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Tuesday, April 20, 2010

Digital Manipulation And The Flair Of Subtlety

As digital photography struggles for legitimacy in the fine-art world, we examine the role of image manipulation to evoke an emotional response from your audience

This Article Features Photo Zoom

Yet it remains evident that the images of Morrison have been manipulated. This admission of alteration is liberating to the application of her methodology. In this day and age, the curiosity of whether or not an image has been altered can be paralyzing in terms of accepting the image as a whole and being able to see the forest instead of just the digitally suspect trees. With the subtle but evident alterations that Morrison uses, there’s suddenly no question of whether or not the image has been modified, but instead poses the question as to why it was modified. The mood of the image becomes playful, vivid and fluid. Now, rather than merely seeing the new fashion designs as displayed on a mannequin, the images have a flow and ambiance that give new life to the model, her clothing and the feel of movement within the image.
Now, rather than merely seeing the new fashion designs as displayed on a mannequin, the images have a flow and ambiance that give new life to the model, her clothing and
the feel of movement within the image
Of course, there are many ways to create a similar type of ambiance in an image, digital or otherwise, but this is another effective way to do it while also acknowledging the craft of the digital image. The photographs still are constructed using tightly controlled lighting and specific environments with intended outcomes. The mastery of Morrison follows the tradition of other fashion photographers working in the vein of fine art. The difference here is that she’s also demonstrating a whimsical control over her toolbox, and heavily featured in that toolbox is the digital medium itself.

While there still will be occasions when the digital nature of an image will be masked, the presence and use of digital technology shouldn’t be feared and shelved in an attempt to re-create an analog sensibility. Digital image-making should be embraced and used for its new potential. It’s important to recognize the varied tools required to make each type of image and to choose, as an artist, the means most appropriate to a specific vision. Knowing a wide range of tools to choose from allows the digital fine artist to steadily progress toward that vision. Gathering an arsenal of skills, tricks and processes is the first step in realizing the vision of a digital fine artist. The same types of skills are requisite for every art form and support the artist in his or her own quest. Truly understanding your instruments is no different for the digital fine artist, and understanding them includes knowing when and how to use them, and when to leave them alone.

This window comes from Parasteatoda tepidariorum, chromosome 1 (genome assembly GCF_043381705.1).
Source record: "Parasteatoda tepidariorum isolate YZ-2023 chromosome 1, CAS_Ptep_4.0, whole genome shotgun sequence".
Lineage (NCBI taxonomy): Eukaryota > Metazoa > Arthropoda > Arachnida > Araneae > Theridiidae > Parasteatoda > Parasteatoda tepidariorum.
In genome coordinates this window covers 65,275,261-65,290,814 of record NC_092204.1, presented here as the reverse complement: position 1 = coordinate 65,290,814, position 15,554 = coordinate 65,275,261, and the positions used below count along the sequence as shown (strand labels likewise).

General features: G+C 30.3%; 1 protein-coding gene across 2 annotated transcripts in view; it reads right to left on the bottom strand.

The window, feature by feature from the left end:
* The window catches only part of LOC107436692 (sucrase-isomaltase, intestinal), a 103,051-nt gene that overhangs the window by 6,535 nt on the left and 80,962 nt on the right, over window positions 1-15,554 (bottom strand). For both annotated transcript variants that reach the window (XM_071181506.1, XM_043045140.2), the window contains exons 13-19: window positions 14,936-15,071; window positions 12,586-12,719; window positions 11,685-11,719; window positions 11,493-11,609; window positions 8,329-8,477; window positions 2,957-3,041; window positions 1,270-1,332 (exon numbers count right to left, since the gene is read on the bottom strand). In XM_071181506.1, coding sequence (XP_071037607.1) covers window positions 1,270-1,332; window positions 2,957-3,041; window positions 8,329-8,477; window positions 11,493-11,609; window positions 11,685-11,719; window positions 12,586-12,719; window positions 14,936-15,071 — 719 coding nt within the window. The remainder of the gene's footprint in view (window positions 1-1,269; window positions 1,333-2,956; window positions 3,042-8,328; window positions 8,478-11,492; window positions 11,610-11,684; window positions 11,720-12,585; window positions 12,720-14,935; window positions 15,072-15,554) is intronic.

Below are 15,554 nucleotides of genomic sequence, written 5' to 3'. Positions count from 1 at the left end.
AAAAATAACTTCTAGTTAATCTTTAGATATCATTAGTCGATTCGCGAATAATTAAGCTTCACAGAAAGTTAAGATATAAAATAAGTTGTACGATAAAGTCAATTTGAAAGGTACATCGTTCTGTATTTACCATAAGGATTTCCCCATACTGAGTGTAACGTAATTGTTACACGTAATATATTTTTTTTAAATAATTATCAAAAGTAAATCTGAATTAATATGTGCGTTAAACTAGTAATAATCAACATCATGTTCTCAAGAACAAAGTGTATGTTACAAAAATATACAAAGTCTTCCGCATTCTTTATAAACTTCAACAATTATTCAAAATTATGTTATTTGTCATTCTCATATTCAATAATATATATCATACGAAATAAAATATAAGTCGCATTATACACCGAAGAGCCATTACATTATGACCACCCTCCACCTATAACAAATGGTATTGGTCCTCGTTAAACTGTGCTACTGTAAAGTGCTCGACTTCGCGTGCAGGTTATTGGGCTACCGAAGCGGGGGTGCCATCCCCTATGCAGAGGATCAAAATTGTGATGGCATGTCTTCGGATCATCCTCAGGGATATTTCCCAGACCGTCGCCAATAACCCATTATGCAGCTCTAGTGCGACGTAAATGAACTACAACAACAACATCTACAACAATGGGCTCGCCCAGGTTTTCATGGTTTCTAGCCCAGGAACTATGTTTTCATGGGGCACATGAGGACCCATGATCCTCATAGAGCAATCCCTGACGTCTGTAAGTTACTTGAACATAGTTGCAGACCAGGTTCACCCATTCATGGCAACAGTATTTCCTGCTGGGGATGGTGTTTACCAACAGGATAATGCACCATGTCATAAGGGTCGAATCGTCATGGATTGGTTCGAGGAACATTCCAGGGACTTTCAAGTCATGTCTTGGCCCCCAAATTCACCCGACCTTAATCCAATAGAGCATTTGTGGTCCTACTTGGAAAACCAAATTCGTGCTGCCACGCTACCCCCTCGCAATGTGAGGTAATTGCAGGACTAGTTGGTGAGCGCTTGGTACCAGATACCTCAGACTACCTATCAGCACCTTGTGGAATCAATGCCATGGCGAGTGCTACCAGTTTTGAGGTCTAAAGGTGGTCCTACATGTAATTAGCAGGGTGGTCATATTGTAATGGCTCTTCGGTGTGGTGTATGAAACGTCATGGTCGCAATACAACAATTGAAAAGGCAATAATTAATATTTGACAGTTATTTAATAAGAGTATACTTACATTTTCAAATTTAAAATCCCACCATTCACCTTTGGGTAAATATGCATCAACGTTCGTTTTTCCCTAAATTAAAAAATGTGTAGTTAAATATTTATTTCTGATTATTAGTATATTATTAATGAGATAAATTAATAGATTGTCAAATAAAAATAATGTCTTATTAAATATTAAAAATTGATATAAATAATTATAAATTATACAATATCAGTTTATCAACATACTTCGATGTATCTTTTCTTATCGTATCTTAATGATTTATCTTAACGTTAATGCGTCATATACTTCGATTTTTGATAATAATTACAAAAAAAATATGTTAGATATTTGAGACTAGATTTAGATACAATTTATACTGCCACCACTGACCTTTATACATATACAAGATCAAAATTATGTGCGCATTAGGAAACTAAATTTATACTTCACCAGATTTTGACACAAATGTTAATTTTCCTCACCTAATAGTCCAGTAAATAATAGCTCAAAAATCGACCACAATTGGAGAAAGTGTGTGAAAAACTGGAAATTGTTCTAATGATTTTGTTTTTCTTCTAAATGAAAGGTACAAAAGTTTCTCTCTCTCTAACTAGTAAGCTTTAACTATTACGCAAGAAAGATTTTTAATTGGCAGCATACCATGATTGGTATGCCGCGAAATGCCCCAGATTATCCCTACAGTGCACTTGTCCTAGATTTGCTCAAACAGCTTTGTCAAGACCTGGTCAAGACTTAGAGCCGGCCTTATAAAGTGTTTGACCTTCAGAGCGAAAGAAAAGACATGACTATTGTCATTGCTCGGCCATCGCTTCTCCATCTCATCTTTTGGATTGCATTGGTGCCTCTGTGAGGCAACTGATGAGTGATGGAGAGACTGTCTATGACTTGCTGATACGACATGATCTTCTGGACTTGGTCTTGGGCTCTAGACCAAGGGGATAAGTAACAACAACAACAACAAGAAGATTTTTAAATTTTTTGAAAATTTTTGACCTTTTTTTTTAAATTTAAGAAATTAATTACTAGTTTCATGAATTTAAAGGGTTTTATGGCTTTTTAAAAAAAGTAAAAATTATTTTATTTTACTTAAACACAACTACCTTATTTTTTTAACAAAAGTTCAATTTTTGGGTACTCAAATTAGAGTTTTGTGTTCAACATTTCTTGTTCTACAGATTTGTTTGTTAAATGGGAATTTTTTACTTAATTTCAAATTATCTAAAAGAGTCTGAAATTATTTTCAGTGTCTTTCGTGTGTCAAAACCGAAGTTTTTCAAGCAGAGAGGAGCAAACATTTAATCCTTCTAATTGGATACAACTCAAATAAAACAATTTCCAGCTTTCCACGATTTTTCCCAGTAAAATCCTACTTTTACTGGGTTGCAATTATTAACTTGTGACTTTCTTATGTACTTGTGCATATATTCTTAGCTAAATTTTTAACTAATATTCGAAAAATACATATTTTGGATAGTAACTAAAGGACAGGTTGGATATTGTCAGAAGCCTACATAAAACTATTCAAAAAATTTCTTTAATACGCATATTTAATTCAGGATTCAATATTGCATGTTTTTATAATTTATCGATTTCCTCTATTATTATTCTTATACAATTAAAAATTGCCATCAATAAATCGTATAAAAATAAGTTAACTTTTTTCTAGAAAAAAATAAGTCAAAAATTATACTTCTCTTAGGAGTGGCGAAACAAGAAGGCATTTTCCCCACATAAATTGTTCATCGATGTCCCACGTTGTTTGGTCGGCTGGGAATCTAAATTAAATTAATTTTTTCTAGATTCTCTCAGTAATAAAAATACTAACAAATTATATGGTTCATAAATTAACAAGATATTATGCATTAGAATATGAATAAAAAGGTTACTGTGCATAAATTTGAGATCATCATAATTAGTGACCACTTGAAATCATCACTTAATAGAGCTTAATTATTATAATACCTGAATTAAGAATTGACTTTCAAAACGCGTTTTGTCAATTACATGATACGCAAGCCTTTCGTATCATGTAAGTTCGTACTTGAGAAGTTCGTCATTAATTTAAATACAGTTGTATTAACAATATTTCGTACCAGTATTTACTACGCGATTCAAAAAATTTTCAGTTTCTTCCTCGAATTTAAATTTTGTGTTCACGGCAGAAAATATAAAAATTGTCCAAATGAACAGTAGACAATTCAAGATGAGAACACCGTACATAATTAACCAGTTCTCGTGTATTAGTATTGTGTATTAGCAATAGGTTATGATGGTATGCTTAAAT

Morrison is one of many digital fine artists working today utilizing the characteristics of digital technology to make her imagery stand out from previous traditions, as well as embrace modern times. She isn’t trying to re-create a sensibility from other mediums, including that of analog photography, but rather trying to push the boundaries and find out what the digital medium has to offer the worlds of fine art and fashion. She understands each element of her trade, from concept and visualization to final image postproduction, and she has applied only the necessary modifications to each of her images to convey her intended message. The result is a set of fashion images full of whimsy and character enhanced by, and embracing, subtle digital manipulation.

Ultimately, like Morrison, those who are willing to explore the affect of digital photography, rather than just the digital effects available, will continue to bring us innovative, expressive imagery that will reinvent the possibilities of the digital image in the world of fine art.

Amanda Quintenz-Fiedler is a freelance writer and photographer based in San Diego, Calif. She received her MFA in Still Photography in 2009 from Brooks Institute and continues to study fine-art theories, methods and practitioners, as well as produce her own fine-art photography. Visit her website at www.amandaquintenz.com. Mallory Morrison has a degree in fine art from UC Santa Cruz and a commercial photography degree from Brooks Institute. She’s an international award-winning photographer who travels often, including shooting fashion in Paris, Milan and New York. She’s based in Los Angeles. See more of her photography by visiting her website, www.mallorymorrison.net.


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